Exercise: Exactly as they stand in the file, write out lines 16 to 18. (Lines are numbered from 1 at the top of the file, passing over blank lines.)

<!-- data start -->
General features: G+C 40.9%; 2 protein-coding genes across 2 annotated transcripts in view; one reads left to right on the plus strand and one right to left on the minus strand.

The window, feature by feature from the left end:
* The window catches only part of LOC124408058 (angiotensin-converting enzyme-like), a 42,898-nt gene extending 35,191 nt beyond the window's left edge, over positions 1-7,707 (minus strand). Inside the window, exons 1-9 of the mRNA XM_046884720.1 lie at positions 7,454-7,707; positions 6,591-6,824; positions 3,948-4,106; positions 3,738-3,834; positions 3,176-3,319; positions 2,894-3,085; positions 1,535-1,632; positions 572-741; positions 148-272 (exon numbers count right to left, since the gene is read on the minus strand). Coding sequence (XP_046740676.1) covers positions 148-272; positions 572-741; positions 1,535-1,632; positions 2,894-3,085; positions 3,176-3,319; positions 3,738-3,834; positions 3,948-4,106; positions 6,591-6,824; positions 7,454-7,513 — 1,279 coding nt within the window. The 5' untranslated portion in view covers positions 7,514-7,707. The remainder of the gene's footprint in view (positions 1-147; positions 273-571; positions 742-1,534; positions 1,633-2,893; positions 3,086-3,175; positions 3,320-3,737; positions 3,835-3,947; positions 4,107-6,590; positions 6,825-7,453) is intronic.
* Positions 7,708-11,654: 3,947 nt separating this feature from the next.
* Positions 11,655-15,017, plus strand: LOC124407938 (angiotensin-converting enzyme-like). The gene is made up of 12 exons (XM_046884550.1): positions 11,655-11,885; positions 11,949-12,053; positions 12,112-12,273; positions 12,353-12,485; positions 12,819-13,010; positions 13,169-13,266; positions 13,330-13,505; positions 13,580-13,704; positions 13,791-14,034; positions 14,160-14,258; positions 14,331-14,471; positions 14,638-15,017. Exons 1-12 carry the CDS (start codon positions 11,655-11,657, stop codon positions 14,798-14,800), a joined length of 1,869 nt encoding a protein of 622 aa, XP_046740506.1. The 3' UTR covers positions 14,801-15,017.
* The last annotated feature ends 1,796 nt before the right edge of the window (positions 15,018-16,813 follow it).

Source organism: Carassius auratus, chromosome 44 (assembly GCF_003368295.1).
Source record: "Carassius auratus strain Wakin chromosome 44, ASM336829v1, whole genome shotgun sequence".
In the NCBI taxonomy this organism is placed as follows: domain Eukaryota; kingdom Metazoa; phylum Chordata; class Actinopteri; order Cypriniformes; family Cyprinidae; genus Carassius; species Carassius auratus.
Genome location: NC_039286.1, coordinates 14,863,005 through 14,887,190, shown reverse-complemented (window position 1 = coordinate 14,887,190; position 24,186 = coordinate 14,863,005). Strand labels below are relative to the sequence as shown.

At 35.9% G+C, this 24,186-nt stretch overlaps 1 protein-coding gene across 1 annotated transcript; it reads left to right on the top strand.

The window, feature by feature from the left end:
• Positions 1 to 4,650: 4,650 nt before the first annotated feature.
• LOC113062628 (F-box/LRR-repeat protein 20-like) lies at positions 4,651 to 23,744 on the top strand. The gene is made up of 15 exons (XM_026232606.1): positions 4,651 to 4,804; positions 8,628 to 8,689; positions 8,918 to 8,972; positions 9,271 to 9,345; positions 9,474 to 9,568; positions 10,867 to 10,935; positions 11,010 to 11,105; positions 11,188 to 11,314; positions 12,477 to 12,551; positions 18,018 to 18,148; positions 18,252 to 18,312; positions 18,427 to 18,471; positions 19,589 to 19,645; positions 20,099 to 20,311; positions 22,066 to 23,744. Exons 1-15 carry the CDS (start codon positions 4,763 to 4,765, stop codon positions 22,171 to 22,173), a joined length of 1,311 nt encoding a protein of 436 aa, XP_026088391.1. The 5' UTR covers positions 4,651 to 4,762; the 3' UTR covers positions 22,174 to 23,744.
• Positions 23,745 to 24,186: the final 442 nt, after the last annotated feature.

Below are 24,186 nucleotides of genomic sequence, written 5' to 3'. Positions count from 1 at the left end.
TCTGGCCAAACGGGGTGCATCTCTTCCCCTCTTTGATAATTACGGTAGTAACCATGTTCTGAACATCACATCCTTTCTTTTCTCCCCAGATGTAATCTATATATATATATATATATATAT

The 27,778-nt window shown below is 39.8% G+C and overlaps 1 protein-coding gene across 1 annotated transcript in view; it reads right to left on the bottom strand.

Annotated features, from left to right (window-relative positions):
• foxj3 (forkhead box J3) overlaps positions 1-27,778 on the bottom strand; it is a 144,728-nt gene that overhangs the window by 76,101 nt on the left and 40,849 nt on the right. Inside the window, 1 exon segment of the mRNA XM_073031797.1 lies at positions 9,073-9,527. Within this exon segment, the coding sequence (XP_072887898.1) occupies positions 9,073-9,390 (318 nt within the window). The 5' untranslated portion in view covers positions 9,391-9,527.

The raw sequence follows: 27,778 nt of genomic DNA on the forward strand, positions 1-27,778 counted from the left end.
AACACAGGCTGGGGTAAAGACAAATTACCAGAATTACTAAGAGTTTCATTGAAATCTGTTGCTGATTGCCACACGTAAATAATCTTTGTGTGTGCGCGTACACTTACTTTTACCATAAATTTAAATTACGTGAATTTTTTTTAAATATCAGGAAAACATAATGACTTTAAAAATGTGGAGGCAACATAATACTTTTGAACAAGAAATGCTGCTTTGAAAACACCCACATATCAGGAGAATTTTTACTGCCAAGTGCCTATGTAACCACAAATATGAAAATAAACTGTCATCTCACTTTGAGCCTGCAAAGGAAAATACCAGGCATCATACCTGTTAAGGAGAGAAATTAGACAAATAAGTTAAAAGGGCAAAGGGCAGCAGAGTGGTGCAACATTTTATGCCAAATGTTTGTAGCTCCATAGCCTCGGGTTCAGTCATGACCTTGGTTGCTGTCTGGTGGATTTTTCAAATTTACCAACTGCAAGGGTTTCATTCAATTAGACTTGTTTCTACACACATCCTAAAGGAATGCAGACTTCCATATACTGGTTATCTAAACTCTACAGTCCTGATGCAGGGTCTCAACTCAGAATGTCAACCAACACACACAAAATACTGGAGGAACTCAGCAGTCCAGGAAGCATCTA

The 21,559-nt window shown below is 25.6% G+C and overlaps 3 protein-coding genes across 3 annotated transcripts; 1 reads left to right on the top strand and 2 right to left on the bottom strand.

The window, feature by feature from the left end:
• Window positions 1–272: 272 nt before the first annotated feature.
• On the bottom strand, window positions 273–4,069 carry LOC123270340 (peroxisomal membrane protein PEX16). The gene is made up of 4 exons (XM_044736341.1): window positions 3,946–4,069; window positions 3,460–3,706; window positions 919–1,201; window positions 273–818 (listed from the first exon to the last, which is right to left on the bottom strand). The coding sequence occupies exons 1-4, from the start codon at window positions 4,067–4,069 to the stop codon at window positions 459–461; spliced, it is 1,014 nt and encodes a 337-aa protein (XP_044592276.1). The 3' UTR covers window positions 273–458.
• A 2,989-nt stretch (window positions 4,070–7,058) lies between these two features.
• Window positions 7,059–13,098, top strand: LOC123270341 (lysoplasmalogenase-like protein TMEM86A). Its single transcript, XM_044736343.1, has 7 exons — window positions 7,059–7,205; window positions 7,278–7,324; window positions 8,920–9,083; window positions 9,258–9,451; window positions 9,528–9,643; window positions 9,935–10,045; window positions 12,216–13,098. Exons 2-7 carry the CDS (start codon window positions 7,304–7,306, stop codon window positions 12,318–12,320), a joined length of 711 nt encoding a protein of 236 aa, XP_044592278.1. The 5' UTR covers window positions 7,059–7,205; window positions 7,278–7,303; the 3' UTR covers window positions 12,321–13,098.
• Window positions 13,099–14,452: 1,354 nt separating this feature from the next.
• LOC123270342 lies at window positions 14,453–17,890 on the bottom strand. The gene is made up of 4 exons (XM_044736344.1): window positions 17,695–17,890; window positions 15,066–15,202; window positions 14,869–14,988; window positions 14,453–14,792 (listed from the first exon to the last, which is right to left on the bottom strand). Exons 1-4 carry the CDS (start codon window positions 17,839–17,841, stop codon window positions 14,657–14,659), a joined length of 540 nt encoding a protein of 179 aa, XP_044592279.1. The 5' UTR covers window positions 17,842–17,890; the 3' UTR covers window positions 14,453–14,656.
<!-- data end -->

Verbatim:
Below are 24,186 nucleotides of genomic sequence, written 5' to 3'. Positions count from 1 at the left end.
TCTGGCCAAACGGGGTGCATCTCTTCCCCTCTTTGATAATTACGGTAGTAACCATGTTCTGAACATCACATCCTTTCTTTTCTCCCCAGATGTAATCTATATATATATATATATATATAT

The 27,778-nt window shown below is 39.8% G+C and overlaps 1 protein-coding gene across 1 annotated transcript in view; it reads right to left on the bottom strand.